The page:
Feeling run down? A little flat? Maybe a new battery will help get you started!
STORY & PHOTOGRAPHY MAX SULLIVAN
A battery doesn’t last forever. You might be lucky and get a few years out of it — or maybe only one year. Sooner or later, you’re going to have to replace it. Here are a few tips for when that time arrives.
DOWN TO EARTH
First thing you need to know is that even a flat battery can be dangerous. If a lead shorts out, it can still cause all sorts of problems from fried electrics to burns or even a fire. Take care when working around batteries and remember that the black lead is the negative pole, also known as earth. The frame and engine of the bike are earth as well, so this is why you loosen the negative terminal first.
Once the negative lead is removed from the battery, you can now safely remove the positive cable: the red one. If the negative lead was still connected and you happened to touch the frame with your spanner or screw driver while disconnecting the positive lead, the battery would short out. A huge amount of current would pass through the spanner or screwdriver, creating instant heat and possible fire. So always disconnect the black negative cable first!
Even before disconnecting the battery, you can check the voltage in it using a multimeter. Set the meter on DCV (direct current volts) and take a reading across the positive and negative terminals. A 12V battery should have at least 12.8V in it and a fully charged battery should contain 13.2V. Any lower than 12.8V and you’ll find the battery may not hold enough charge to start the bike. Keep the meter connected to the battery as you attempt to start the bike and watch the voltage drop. If it gets to around 10V or lower, it might be time to charge or replace the battery.
If your battery’s gone flat, charging it might not help it recover. Often, the voltage will be correct but the battery will have no power (or amperage) to turn over the engine. The best thing to do is charge the battery, let it cool for 30 minutes or more, then check the battery with a load tester designed for small batteries. It will give you a more accurate reading of the battery. If, under load, the battery drops to 9.5V or less, it’s time for a new one. After load testing, always recharge the battery on a battery charger before refitting it to the bike.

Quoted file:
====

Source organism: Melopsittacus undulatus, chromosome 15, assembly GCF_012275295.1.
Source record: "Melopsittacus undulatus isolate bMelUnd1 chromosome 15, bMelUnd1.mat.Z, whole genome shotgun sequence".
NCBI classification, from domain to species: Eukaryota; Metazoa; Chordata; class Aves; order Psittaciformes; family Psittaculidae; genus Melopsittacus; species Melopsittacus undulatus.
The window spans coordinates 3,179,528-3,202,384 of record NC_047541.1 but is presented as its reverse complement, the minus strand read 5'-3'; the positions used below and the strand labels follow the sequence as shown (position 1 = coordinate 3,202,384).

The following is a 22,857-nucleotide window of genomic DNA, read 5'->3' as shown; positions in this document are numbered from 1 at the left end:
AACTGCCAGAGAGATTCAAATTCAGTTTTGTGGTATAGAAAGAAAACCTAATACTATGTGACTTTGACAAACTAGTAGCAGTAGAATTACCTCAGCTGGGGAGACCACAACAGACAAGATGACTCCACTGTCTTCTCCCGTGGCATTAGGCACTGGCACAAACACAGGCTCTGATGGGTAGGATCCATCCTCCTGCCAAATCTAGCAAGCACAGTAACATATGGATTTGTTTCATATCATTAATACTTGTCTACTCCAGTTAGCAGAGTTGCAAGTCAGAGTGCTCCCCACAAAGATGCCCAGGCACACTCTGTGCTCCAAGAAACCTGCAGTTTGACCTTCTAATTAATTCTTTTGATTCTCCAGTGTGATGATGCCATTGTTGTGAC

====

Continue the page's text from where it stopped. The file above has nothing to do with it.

WET WET WET
Wet lead acid batteries are not as common as they used to be in motorcycles. If your bike has one, you need to maintain the electrolyte level on a regular basis. Use only distilled water to top up the battery, or demineralised, which is the next best thing. Tap water should not be used, nor battery acid, as this changes the ratio of acid to water. The normal tests listed above can also be used to test wet batteries; however, you can also use a battery hydrometer which will show you a state of charge via the amount of balls floating.
ALL CHARGED UP
Depending on the type of battery you’ve bought, it may need “wetting up”. This can involve adding electrolyte to the battery and sealing the top, if it’s a maintenance free battery. An AGM (Absorbed Glass Matt) battery like this one arrives ready to go into the bike. Regardless of the type of battery, I think it’s a good idea to charge the battery prior to use in the bike. Just make sure your battery charger is suitable for the type of battery you have. Some smart chargers will automatically detect the type of battery, while others will require the battery type to be selected.
READY TO ROCK
When fitting the new battery, measure it up against the old one first. Just a few millimetres difference in height might ruin your day when the terminals short out on the frame rail. Also note the terminals and ensure they’re on the correct side before fitting the leads. Finally, fitting of the battery leads is opposite to the way you took them off. Fit the positive (red) one first to avoid any nasties if you touch your spanner or screwdriver on the frame. Fit the negative cable last. Make sure they’re firm — but not so tight you deform the terminals.
CHECK YOUR VOLTS
Now that the new battery is fitted, it’s best to check the charge rate. If there’s a problem with the bike’s charging system, you want to know now, before you destroy your new battery. A simple voltage test will generally tell you if the system is working OK. Start and run the bike with the voltmeter attached. The voltage will vary but you’re looking for an increase in voltage as the revs rise. At approximately 5000rpm, you want to see a minimum of 13.5V up to a maximum of 14.8V. Any higher or lower and you need to start looking at the charging system.
Checking current draw can help pinpoint charging system faults. If you disconnect the negative lead and use an ammeter, you can test the current flow into or out of the battery. With the ignition turned off, there should be no current flow. You can also start the engine (although you must connect the battery terminal and lead as you start the engine to avoid destroying your meter, then pull them apart to allow current to only flow through the ammeter) and check if the battery is charging or being discharged. This photo shows a discharge of 1.83A.
Now, not many smaller off-road bikes have clocks but if you ride a big off-roader you now need to reset the clock. Most are set just by a series of button pushes to get the digits to flash, then a single button push to adjust. If you do have a clock on your bike, it can often warn if your battery’s about to fail. If the clock resets to 0.00 when you start the bike, it generally means the voltage has dropped below the clock’s threshold voltage, causing it to reset. That tells you the battery is getting weak — so check it before heading out on that big outback ride.